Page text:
5 Questions to Ask Before Getting Cash-out Refinancing
Childcare, a new car, college. Let’s face it. Life is expensive. But the good news is, there are lots of ways you can use the equity in your home to finance the things you need, including cash-out refinancing. It works a lot like regular refinancing only you can take your refinanced loan out for the total amount of equity you have in your home--not just how much you owe.
So if your home is worth $200,000 and you owe $100,000 on it, you can refinance for $200,000 and get the extra $100,000 as a lump sum. Cash-out refinancing isn’t the only way to use your home’s equity to finance the things you need now. Here's how to know if cash-out refinancing is right for you.
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How much equity do you have in your home?
A bank’s not going to give you a mortgage for more than your house is worth. And trust us, you don’t want to be in that position. So if you only have $20,000 in home equity, but you need $50,000 to pay for your child’s college, your cash-out refinance won’t cover the whole bill. Does it make sense for you to use your home’s equity or to finance the loan somewhere else?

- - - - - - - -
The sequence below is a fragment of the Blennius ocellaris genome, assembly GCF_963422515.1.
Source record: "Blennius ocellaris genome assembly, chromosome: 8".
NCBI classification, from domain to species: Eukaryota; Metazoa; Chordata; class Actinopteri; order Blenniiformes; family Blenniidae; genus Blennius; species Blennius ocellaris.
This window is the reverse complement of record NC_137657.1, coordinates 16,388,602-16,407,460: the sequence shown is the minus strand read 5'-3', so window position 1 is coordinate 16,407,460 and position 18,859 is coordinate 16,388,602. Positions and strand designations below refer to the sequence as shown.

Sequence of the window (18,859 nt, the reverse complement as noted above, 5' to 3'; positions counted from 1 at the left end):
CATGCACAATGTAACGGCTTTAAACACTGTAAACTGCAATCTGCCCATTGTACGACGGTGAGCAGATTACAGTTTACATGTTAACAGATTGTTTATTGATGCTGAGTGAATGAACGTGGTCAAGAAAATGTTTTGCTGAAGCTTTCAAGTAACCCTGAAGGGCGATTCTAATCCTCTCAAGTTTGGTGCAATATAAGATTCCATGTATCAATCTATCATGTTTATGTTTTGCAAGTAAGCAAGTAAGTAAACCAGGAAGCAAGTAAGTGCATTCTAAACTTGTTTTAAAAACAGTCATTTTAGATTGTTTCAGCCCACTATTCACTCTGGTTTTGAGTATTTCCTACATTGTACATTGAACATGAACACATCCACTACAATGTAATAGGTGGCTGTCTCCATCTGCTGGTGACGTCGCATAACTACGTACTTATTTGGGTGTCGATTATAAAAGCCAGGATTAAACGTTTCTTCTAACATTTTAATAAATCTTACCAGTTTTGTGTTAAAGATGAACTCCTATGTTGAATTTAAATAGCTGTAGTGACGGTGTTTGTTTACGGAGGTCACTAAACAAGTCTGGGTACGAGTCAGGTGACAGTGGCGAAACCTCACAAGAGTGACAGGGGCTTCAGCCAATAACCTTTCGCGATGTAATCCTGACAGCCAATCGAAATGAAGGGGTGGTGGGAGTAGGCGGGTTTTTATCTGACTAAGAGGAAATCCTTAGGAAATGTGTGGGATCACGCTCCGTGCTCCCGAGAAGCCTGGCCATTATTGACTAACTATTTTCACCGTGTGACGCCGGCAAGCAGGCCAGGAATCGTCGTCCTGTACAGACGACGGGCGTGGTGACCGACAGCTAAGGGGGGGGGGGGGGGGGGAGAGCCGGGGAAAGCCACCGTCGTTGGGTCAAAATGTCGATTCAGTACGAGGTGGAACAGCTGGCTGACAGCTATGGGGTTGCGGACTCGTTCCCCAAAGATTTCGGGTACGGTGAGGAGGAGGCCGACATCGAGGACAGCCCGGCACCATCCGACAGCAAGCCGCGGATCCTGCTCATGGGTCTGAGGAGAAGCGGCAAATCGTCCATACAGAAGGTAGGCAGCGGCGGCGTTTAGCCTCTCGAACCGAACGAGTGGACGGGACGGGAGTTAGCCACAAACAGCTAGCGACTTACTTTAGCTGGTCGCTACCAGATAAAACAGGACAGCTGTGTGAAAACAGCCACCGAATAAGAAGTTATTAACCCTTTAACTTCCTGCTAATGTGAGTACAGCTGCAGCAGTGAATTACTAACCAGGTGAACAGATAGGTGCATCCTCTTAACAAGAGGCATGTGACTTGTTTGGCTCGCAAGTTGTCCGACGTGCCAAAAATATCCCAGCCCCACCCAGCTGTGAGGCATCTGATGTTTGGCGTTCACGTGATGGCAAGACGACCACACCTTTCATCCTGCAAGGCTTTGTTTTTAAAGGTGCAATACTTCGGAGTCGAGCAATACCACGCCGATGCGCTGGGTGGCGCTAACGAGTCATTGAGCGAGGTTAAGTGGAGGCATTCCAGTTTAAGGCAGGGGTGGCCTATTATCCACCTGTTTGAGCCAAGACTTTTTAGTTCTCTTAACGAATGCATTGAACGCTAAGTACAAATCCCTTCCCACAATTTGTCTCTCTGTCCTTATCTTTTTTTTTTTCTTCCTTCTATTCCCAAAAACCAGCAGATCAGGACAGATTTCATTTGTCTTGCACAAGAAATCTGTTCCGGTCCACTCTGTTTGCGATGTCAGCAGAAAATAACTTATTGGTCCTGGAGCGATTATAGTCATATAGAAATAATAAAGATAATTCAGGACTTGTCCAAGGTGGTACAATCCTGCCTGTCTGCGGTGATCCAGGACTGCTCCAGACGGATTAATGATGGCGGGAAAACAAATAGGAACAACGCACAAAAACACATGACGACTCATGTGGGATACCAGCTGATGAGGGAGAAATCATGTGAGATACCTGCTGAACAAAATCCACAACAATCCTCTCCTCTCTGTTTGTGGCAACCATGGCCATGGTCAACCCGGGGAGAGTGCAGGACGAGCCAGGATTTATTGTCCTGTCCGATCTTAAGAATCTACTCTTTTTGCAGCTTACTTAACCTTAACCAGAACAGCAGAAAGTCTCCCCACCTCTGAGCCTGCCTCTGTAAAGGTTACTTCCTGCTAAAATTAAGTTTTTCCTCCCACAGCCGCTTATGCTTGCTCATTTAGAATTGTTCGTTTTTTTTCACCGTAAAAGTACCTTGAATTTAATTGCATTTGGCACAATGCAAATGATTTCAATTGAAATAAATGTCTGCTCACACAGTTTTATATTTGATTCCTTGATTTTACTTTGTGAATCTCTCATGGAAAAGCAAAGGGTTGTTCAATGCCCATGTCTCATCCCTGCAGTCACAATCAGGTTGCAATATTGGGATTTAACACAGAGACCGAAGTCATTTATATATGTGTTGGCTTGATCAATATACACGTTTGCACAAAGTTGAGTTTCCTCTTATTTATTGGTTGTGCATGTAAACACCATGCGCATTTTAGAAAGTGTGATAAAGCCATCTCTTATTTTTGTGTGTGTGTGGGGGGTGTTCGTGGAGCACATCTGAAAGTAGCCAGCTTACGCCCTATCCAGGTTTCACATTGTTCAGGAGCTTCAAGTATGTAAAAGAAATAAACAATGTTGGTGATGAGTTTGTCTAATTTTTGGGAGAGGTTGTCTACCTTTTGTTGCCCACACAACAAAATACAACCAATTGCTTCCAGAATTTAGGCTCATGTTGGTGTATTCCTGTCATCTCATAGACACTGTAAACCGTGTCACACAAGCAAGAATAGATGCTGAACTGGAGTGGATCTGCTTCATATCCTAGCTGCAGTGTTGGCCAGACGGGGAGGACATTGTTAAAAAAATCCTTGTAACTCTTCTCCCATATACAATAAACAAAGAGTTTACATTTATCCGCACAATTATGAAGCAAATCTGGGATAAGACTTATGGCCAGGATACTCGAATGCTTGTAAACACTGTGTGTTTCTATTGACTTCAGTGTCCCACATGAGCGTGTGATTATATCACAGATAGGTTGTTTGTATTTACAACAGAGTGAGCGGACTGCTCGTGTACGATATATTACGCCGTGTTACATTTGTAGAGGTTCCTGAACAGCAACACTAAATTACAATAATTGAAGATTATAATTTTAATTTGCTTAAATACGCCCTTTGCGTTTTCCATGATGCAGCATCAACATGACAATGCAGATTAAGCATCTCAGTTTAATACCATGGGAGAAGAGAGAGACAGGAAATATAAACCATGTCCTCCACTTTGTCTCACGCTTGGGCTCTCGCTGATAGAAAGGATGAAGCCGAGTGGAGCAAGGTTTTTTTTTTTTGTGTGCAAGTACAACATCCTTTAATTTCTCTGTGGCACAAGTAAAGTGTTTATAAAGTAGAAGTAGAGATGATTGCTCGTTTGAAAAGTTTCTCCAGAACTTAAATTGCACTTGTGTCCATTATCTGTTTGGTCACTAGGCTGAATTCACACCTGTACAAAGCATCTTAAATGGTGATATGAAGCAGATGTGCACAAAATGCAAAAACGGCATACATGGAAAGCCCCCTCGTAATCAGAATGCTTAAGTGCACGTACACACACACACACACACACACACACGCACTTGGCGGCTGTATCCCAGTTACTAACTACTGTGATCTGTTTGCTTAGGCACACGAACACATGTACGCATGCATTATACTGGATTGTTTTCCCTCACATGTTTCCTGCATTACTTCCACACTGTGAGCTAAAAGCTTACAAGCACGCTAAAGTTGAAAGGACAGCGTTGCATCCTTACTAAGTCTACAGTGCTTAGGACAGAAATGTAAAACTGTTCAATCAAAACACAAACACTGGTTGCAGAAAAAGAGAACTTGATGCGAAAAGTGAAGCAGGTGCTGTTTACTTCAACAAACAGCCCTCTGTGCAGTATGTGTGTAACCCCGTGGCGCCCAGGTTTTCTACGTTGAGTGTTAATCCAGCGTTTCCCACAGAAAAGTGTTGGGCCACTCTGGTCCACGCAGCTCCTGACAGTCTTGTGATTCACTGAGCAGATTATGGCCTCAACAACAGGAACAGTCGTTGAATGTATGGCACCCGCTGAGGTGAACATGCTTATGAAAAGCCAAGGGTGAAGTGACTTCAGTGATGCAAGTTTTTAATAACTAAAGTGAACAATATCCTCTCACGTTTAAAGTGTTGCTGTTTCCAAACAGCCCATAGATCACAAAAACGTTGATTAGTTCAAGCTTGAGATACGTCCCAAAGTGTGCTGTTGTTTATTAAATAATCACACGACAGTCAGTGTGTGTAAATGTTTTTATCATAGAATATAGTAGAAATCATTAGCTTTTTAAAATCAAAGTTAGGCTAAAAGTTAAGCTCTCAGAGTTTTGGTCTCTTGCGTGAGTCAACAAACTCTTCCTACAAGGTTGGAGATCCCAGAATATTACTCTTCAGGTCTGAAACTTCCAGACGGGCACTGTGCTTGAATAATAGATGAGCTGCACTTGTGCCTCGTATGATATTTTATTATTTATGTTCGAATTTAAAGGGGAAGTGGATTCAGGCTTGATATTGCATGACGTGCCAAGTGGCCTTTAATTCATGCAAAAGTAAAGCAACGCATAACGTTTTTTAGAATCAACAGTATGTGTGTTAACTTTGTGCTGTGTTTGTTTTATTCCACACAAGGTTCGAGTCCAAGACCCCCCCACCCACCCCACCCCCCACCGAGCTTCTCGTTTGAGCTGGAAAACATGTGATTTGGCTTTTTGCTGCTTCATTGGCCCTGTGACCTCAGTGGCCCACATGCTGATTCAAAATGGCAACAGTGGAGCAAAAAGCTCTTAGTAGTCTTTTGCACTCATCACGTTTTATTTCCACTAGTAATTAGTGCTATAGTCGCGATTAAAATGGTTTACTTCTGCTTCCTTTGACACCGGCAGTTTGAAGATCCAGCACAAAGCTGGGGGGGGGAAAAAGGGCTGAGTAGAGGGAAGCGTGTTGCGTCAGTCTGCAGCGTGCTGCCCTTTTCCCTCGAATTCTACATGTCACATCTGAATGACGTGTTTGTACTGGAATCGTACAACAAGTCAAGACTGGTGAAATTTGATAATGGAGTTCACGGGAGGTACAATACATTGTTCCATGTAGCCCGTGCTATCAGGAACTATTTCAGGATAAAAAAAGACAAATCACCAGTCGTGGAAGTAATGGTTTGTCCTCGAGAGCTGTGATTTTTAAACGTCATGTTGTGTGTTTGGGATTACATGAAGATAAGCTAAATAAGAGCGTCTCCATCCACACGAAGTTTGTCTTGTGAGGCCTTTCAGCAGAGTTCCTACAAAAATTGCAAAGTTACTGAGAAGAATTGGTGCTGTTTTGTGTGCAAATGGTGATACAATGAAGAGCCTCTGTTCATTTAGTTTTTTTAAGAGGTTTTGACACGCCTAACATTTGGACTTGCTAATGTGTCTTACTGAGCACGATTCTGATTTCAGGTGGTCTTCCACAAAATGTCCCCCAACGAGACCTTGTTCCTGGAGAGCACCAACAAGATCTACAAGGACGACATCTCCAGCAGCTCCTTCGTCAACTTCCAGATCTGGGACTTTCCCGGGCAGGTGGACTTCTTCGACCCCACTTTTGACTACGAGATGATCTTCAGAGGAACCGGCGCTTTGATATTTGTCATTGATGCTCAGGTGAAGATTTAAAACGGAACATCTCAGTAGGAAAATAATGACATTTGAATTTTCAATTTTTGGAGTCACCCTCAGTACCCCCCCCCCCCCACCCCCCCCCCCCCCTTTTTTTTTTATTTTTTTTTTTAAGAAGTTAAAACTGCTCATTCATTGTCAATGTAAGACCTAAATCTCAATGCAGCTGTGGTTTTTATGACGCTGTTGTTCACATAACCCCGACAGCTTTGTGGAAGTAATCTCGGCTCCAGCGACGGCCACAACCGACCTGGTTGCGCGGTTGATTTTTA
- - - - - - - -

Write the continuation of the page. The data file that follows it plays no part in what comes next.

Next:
Is this the best use of your home’s equity?
Are you going to invest it? Pay for your kids’ college? Pay for childcare? There are a lot of arguments for and against using your equity to pay for various life expenses.
What mortgage interest rate can you get?
If mortgage rates are low, it could be a good time to refinance. But if the interest rate on your loan is 3.5 percent and current interest rates are 5 percent to 7 percent, then you might want to think about getting your extra cash from somewhere else since you’ll end up paying much more on your loan over time. Our tip? Check your mortgage rates before you get started.
Adjustable or fixed rate?
When you refinance your old mortgage, you’re really getting a completely new one. So, just like when you got your first mortgage, you can choose between an adjustable-rate mortgage or a fixed-rate mortgage. There are pros and cons to each, so you’ll have to sit down and figure out which one makes the most sense for your family.
What are your closing costs?
Since you’re essentially paying off your old mortgage and getting a new one when you refinance, you’ll have to pay closing costs on your loan. This could be several thousand dollars, so make sure you account for that in the amount of cash you’re requesting. If you can’t afford to pay the closing costs, you might want to try a home equity line of credit (HELOC) instead. Your interest rates are probably going to be a little higher, but there won’t be any closing costs.